Why try to collect it all? They don’t feel comfortable making the choices about appraisal. And at risk websites and collections are disappearing all the time. The average lifespan of a web page is 100 days. They did a case study of crawling websites associated with the Nigerian election – 6 months after the election 70% of the crawled sites were gone, but they live on in the archive.

How do they collect? They use these components and tools:

How do they preserve it? They keep multiple copies at different digital repositories (CA, Alexandria (Egypt), France, Amsterdam) using over 1300 server machines.

IA also does targeted archiving for partners. Institutions that want to create specific online collections or curated domain crawls can work with IA. These archives start at 100+ million documents and are based on crawls run by IA crawl engineers. The Library of Congress has arranged for an assortment of targeted archives including archives of US National Elections 2000, September 11 and the War in Iraq (not accessible yet – marked March 2003 – Ongoing). Australia arranged for archiving of the entire .au domain. Also see Purpose, Pragmatism and Perspective – Preserving Australian Web Resources at the National Library of Australia by Paul Koerbin of the National Library of Australia and published in February of 2006.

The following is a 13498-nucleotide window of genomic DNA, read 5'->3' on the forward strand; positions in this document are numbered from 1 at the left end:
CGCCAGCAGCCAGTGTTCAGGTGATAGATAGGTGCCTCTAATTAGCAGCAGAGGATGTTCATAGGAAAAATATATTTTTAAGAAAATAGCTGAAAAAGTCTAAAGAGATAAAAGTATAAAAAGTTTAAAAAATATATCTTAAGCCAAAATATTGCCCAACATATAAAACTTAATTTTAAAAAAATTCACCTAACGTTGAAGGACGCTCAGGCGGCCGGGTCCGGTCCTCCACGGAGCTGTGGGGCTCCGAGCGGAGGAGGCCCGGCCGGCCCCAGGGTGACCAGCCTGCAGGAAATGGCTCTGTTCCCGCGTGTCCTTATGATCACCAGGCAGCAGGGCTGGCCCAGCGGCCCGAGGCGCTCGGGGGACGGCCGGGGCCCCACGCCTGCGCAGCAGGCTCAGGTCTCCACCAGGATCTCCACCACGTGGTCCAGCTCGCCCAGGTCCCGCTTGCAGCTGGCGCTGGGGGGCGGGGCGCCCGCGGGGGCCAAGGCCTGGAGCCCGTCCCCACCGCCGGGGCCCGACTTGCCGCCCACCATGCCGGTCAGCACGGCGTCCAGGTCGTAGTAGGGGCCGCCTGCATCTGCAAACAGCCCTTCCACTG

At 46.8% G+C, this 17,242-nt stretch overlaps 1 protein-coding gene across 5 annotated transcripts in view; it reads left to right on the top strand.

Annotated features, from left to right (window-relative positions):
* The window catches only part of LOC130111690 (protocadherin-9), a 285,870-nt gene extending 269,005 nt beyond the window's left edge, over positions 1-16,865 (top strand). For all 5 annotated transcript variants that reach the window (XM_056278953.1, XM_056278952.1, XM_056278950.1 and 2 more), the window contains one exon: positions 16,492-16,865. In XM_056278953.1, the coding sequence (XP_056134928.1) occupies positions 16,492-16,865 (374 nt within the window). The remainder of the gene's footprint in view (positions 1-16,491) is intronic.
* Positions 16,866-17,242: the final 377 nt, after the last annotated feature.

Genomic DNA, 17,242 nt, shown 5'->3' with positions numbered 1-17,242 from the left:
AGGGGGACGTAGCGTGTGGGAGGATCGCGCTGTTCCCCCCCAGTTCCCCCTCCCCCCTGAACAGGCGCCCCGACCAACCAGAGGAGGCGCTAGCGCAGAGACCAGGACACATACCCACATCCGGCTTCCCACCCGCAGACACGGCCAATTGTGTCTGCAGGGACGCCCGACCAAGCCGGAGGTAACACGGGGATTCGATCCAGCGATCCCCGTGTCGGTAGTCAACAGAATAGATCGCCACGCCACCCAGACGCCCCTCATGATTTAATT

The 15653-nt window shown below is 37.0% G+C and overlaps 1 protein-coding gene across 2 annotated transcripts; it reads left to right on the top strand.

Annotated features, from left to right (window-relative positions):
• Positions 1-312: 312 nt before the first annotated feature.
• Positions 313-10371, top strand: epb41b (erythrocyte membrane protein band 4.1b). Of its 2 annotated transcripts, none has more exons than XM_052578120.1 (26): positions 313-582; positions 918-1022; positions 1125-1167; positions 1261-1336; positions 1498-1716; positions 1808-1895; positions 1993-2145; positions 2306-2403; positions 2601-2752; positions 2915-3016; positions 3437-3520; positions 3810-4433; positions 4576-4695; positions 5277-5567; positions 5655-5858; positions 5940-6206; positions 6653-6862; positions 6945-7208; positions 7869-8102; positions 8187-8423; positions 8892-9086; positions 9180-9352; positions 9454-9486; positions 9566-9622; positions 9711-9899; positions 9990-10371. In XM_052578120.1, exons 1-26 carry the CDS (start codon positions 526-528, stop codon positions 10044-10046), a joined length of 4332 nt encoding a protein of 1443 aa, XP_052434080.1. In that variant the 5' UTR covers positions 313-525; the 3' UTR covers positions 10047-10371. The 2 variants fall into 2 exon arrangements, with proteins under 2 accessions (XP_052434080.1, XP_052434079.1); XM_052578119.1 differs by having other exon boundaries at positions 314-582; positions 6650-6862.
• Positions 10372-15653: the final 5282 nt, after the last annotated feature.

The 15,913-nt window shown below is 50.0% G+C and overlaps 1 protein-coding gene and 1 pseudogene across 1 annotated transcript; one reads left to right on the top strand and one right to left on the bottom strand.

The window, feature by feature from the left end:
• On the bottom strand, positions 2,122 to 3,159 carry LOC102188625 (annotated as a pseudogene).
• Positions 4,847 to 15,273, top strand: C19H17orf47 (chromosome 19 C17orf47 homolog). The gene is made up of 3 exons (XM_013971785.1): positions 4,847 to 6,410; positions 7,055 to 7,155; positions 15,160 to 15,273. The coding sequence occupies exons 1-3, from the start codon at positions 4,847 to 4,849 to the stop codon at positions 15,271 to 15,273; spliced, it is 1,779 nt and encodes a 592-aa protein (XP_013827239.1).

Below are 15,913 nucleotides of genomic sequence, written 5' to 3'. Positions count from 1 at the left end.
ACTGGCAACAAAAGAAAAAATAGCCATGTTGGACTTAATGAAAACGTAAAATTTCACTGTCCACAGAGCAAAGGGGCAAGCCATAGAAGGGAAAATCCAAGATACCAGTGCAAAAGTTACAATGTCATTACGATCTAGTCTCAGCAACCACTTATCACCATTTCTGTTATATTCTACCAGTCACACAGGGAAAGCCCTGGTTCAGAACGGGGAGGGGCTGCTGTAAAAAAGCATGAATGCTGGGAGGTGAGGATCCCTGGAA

What’s Next for Internet Archive?

  • collaboration and partnerships
  • OCA – open content alliance
  • Multiple copies around the world

Next, Dan Avery of IA gave a 9 minute version of his 35 minute presentation on Archive-It. Archive-It is a web based annual subscription service provided by IA to permit the capture of up to 10 million pages. Kristine gave some examples of those using Archive-It during her presentation:

  • Indiana University – web sites
  • North Carolina State Archives – Government Agencies, Occupational Licensing Boards and commissions.
  • Library of Virginia – Jamestown 2007 commemoration and Governor Mark Warner’s last year in office. When Mark Warner was listed by the New York Times as a possible presidential candidate, this archive got lots of hits. (This brings up interesting questions of watching content that is being purposefully preserved to get an idea of what some expect for the future. Don’t be surprised by a post on this idea all by itself later. Need to think about it some more!)

He highlighted the different elements and techniques used in Archive-It: crawling, web user interface, storage, playback, text indexing and integration.

  • Crawling/Browsing:
      • open source java
      • Archival-quality (they preserve exactly what they get back from the server)
      • Highly configurable
      • lets you surf the web as it was
      • in Archive-It – each customer has their own wayback machine
      • not open source yet.. that is a work in progress
  • The user interface is a web application:
    • collects all the info they need to do the crawling the customer requests
    • schedule (monthly, daily, weekly, quarterly… etc)
    • seed URLS (the starting point for archive web crawls)
    • crawl parameters
    • extension of Nutch which is built on Lucene
    • full text search plus link analysis
    • can search by date instead of relevance – useful for individual archives